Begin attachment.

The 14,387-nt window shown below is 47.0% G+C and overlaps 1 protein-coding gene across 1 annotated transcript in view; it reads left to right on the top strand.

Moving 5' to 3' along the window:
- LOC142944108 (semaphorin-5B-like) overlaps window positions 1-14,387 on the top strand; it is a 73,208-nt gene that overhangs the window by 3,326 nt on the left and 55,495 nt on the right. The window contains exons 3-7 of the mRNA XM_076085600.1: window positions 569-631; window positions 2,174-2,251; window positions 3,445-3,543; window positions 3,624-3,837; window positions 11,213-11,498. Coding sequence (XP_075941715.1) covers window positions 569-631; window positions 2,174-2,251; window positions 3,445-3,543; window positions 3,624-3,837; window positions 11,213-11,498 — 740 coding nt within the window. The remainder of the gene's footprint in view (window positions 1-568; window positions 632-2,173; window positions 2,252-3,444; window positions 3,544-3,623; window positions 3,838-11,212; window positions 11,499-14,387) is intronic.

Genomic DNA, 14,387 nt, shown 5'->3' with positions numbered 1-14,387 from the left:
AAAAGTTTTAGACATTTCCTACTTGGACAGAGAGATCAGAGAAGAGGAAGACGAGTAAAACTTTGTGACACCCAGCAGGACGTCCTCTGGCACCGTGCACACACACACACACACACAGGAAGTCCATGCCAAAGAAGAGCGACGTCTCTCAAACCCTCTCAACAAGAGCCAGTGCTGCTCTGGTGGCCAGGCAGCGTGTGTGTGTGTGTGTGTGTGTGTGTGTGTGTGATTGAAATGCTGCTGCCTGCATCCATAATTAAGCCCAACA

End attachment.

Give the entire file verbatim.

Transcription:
The 14,387-nt window shown below is 47.0% G+C and overlaps 1 protein-coding gene across 1 annotated transcript in view; it reads left to right on the top strand.

Moving 5' to 3' along the window:
- LOC142944108 (semaphorin-5B-like) overlaps window positions 1-14,387 on the top strand; it is a 73,208-nt gene that overhangs the window by 3,326 nt on the left and 55,495 nt on the right. The window contains exons 3-7 of the mRNA XM_076085600.1: window positions 569-631; window positions 2,174-2,251; window positions 3,445-3,543; window positions 3,624-3,837; window positions 11,213-11,498. Coding sequence (XP_075941715.1) covers window positions 569-631; window positions 2,174-2,251; window positions 3,445-3,543; window positions 3,624-3,837; window positions 11,213-11,498 — 740 coding nt within the window. The remainder of the gene's footprint in view (window positions 1-568; window positions 632-2,173; window positions 2,252-3,444; window positions 3,544-3,623; window positions 3,838-11,212; window positions 11,499-14,387) is intronic.

Genomic DNA, 14,387 nt, shown 5'->3' with positions numbered 1-14,387 from the left:
AAAAGTTTTAGACATTTCCTACTTGGACAGAGAGATCAGAGAAGAGGAAGACGAGTAAAACTTTGTGACACCCAGCAGGACGTCCTCTGGCACCGTGCACACACACACACACACACAGGAAGTCCATGCCAAAGAAGAGCGACGTCTCTCAAACCCTCTCAACAAGAGCCAGTGCTGCTCTGGTGGCCAGGCAGCGTGTGTGTGTGTGTGTGTGTGTGTGTGTGTGTGATTGAAATGCTGCTGCCTGCATCCATAATTAAGCCCAACA